Parents lobby to save Invest in Kids program
A cut in Gov. J.B. Pritzker's proposed budget that threatens private school access for thousands of Illinois children may be scuttled if a bipartisan rescue bill passes the legislature.
A group of parents behind the Save My Scholarship effort flooded Springfield recently to sway lawmakers to keep the Invest in Kids program. This program provides up to $75 million in tax credits for businesses and individuals that financially support scholarships in Illinois.
Jasmine Bland is a single mother who sends her kids to private schools with the program’s help. In a report from TV station WCIA, she said the tuition help allows her to send her kids to extracurricular activities like sports and dance.
"This year they got full rides, so I was like super excited," she said in the interview. "But then literally like three days later, I hear that [Pritzker]'s trying to get rid of the program that made me so excited and caused so much joy. I'm like, 'Why would he want to do that?'”
The Neighbor, a community newspaper, reports that the governor’s new budget would prematurely cut funding for the five-year Invest in Kids pilot. In response, House lawmakers are considering HR 0289, a resolution that would save the scholarships from Pritzker’s chopping block.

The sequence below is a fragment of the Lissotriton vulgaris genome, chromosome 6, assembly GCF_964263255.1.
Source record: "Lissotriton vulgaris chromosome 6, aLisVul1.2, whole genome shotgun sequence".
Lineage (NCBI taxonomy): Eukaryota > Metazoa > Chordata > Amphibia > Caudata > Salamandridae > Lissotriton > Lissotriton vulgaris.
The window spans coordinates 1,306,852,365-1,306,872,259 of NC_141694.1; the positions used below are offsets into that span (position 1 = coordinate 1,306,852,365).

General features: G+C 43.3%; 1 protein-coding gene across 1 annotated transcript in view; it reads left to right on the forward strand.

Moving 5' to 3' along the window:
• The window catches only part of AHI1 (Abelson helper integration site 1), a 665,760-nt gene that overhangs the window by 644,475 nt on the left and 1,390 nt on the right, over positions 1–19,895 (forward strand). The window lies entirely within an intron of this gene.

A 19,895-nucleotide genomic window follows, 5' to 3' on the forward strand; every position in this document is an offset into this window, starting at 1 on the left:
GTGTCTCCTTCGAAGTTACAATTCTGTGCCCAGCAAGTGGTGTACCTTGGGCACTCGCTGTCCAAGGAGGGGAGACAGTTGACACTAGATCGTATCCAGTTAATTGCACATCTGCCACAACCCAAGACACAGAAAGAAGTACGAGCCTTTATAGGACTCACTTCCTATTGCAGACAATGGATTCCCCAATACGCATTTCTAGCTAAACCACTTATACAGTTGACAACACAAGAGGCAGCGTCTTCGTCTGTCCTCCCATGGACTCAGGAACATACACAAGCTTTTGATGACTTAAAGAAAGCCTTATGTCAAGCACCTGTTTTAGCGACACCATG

However, state Rep. Karina Villa (D-Batavia), chair of the appropriations committee for elementary and secondary education, has not come out in favor of the new measure.
The program got its start in 2017 as a five-year pilot that lets businesses and individuals who financially support scholarships at qualified schools claim a 75-percent income tax credit. The scholarships are awarded to families earning less than 300 percent of the federal poverty level.
Qualified schools, or “scholarship-granting organizations” in legislative parlance, must be non-public institutions, typically private schools operated by churches. Meanwhile, Bland and other parents are hoping lawmakers find a way to continue the scholarships for struggling families.
“Why do you want to make it more difficult on us for our kids to have the same chance?” Bland said to WCIA. “Whether you want to believe it or not, it is a difference. And without programs like this, my kids just don't have a chance.”